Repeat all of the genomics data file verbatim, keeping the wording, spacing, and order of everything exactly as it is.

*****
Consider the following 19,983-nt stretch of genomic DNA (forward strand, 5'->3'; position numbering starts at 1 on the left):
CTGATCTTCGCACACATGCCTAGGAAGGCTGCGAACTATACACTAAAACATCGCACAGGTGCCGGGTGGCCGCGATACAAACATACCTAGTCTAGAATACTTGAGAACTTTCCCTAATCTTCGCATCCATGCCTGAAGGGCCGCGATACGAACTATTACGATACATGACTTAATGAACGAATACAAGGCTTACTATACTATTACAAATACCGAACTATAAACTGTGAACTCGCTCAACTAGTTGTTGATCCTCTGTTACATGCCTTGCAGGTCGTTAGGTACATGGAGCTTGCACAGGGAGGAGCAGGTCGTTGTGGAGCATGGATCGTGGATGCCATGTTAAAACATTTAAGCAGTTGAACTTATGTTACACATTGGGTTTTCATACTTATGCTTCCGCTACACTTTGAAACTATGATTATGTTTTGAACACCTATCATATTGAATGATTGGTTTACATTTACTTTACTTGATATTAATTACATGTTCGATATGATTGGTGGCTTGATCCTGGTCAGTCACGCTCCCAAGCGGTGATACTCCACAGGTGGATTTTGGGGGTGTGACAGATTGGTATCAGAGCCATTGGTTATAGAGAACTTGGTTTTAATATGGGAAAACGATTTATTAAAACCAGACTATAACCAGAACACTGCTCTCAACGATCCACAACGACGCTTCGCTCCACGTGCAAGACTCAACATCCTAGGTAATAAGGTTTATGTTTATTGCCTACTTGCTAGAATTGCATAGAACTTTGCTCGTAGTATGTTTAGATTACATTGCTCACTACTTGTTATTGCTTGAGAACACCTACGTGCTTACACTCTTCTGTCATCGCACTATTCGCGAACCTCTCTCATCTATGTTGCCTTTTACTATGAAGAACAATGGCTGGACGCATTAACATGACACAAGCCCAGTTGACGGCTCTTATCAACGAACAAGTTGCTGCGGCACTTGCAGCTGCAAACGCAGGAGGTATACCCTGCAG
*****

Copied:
Consider the following 19,983-nt stretch of genomic DNA (forward strand, 5'->3'; position numbering starts at 1 on the left):
CTGATCTTCGCACACATGCCTAGGAAGGCTGCGAACTATACACTAAAACATCGCACAGGTGCCGGGTGGCCGCGATACAAACATACCTAGTCTAGAATACTTGAGAACTTTCCCTAATCTTCGCATCCATGCCTGAAGGGCCGCGATACGAACTATTACGATACATGACTTAATGAACGAATACAAGGCTTACTATACTATTACAAATACCGAACTATAAACTGTGAACTCGCTCAACTAGTTGTTGATCCTCTGTTACATGCCTTGCAGGTCGTTAGGTACATGGAGCTTGCACAGGGAGGAGCAGGTCGTTGTGGAGCATGGATCGTGGATGCCATGTTAAAACATTTAAGCAGTTGAACTTATGTTACACATTGGGTTTTCATACTTATGCTTCCGCTACACTTTGAAACTATGATTATGTTTTGAACACCTATCATATTGAATGATTGGTTTACATTTACTTTACTTGATATTAATTACATGTTCGATATGATTGGTGGCTTGATCCTGGTCAGTCACGCTCCCAAGCGGTGATACTCCACAGGTGGATTTTGGGGGTGTGACAGATTGGTATCAGAGCCATTGGTTATAGAGAACTTGGTTTTAATATGGGAAAACGATTTATTAAAACCAGACTATAACCAGAACACTGCTCTCAACGATCCACAACGACGCTTCGCTCCACGTGCAAGACTCAACATCCTAGGTAATAAGGTTTATGTTTATTGCCTACTTGCTAGAATTGCATAGAACTTTGCTCGTAGTATGTTTAGATTACATTGCTCACTACTTGTTATTGCTTGAGAACACCTACGTGCTTACACTCTTCTGTCATCGCACTATTCGCGAACCTCTCTCATCTATGTTGCCTTTTACTATGAAGAACAATGGCTGGACGCATTAACATGACACAAGCCCAGTTGACGGCTCTTATCAACGAACAAGTTGCTGCGGCACTTGCAGCTGCAAACGCAGGAGGTATACCCTGCAG